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InnoVar ‘Next generation variety testing for improved cropping on European farmland’

InnoVar (‘Next generation variety testing for improved cropping on European farmland’) is a Horizon 2020 ‘Research and Innovation Action’ addressing the topic SFS-29-2018 ‘Innovations in plant variety testing’.  InnoVar is coordinated by the Agri-Food and Biosciences Institute (UK) with funding of almost €8M shared between 21 partners in 10 countries.  Beginning in October 2019, the project will continue for 4½ years.

Variety evaluation systems have evolved in response to changing economic and environmental influences on farming and to drivers and advances in science and technology.  Since 1995, the EU Community Plant Variety Office (CPVO) has implemented and applied the system for the protection of plant variety rights established by European Commission legislation, working closely with the International Union for the Protection of New Varieties of Plants (UPOV).  Currently, rapid developments in genomics, phenomics, molecular biology and digital technologies are opening up a multitude of opportunities for a ‘next generation’ and ongoing evolution of DUS processes. In parallel, there is a requirement to measure the response of plant varieties (VCU) to environmental challenges including climate change and the associated variability in both biotic and abiotic stresses which are increasingly affecting crops, grassland and horticulture.

Using wheat as a test crop, InnoVar will devise and demonstrate improved, efficient methods of:

(1) integrating new science into DUS and VCU testing processes,

(2) combining DUS and VCU characters, and

(3) incorporating variety information into decision-making on-farm.

The objectives are to:

  1. Identify crop characteristics and sustainability criteria which indicate the capacity of varieties to maintain yield under more variable conditions and more sustainable crop management practices.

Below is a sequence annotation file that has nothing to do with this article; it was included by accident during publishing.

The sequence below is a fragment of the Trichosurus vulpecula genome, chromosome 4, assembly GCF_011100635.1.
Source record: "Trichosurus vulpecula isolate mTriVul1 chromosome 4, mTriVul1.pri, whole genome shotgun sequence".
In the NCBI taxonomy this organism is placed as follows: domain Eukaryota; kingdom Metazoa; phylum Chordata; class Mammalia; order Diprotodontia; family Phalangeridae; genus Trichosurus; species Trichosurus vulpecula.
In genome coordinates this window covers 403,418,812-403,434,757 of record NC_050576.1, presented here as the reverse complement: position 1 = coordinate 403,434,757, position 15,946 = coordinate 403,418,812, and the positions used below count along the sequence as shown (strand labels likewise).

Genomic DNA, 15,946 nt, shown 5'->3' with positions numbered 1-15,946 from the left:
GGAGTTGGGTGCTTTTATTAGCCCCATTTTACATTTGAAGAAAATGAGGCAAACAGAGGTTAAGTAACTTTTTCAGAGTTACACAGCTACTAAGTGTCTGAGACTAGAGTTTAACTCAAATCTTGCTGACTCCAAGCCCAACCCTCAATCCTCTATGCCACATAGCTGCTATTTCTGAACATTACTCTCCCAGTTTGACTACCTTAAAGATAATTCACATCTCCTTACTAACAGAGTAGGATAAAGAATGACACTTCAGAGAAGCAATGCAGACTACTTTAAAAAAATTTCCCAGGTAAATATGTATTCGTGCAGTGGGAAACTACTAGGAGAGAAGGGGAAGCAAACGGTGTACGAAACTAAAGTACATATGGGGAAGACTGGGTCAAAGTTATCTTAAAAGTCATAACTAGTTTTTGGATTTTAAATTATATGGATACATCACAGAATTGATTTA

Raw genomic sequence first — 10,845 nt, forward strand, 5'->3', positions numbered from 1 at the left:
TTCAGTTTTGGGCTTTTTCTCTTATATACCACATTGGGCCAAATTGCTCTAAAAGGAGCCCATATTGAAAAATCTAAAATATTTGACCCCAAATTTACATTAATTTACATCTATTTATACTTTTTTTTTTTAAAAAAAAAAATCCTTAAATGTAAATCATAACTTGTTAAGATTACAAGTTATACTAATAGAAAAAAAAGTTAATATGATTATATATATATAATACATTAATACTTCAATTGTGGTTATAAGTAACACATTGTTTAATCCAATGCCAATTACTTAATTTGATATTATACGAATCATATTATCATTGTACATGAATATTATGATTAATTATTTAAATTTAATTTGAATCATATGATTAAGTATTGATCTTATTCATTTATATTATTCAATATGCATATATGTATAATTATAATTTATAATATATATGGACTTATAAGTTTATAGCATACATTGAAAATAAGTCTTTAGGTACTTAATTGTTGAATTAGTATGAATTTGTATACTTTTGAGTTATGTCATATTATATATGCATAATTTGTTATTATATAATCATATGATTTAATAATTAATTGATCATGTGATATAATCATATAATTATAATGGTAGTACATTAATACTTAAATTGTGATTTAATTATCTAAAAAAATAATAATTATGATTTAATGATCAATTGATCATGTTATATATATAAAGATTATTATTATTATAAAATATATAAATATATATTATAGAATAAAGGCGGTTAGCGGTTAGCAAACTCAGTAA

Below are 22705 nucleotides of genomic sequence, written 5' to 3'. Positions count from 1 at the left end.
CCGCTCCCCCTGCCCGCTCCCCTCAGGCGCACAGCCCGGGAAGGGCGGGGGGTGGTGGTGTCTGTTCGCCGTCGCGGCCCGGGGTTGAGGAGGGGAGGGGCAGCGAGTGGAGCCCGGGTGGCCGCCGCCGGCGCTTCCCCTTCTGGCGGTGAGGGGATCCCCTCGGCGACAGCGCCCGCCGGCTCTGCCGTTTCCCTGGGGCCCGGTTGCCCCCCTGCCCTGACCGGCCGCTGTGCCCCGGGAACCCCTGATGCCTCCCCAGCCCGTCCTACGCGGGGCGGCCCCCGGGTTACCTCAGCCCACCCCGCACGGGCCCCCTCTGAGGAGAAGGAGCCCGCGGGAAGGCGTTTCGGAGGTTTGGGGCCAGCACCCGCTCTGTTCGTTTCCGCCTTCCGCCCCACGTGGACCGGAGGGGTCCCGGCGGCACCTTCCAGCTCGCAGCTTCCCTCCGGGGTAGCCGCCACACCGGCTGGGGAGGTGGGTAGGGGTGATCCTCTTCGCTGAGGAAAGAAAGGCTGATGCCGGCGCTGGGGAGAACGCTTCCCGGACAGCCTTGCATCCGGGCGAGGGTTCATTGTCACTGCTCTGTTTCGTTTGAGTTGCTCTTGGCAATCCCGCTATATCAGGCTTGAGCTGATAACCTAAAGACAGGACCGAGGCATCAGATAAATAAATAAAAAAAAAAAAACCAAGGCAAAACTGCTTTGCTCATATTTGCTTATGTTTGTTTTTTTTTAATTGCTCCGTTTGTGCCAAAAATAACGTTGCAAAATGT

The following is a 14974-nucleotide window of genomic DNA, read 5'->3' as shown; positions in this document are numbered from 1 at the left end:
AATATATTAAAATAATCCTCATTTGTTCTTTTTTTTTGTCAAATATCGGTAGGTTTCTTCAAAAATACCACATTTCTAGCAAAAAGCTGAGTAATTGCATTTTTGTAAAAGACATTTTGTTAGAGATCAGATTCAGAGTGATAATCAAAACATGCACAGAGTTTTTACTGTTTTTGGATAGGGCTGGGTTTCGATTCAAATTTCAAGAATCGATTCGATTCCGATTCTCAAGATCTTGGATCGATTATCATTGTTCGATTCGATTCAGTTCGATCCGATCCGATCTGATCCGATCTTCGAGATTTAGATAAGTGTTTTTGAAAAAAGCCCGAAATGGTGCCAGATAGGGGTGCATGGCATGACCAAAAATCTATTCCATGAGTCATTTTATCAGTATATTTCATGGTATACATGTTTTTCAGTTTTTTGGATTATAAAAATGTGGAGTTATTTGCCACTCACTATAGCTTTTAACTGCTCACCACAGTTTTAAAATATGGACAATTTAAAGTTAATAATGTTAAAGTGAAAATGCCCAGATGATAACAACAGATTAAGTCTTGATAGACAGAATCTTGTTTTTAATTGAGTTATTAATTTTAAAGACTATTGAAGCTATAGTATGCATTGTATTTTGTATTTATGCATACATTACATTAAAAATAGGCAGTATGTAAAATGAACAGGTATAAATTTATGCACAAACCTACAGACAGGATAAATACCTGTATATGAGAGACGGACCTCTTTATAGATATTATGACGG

2. Develop precise, rapid and automated methods for DUS testing in compliance with European/international requirements and the granting of PVR for new varieties.
  3. Revise and develop VCU trialling processes to provide data on characters that contribute to the capacity of new varieties to maintain yield under more variable conditions and sustainable crop management practices.
  4. Exploit synergies between DUS and VCU testing using genomics, phenomics, weather and soil data, and machine learning to set up databases and reference collections.
  5. Apply the methods and techniques developed for wheat to other cereals and other crop types, including grasses, legumes and maize.
  6. Develop new tools for the evaluation and detection of variety characteristics, using genomic, phenomic and digital technologies.
  7. Analyse and review existing systems for providing and delivering information about varieties and facilitate variety specialists in adopting and developing new effective methods and tools for dissemination.

This project has received funding from the European Union’s Horizon 2020 research and innovation programme under grant agreement No 848144  InnoVar Factsheet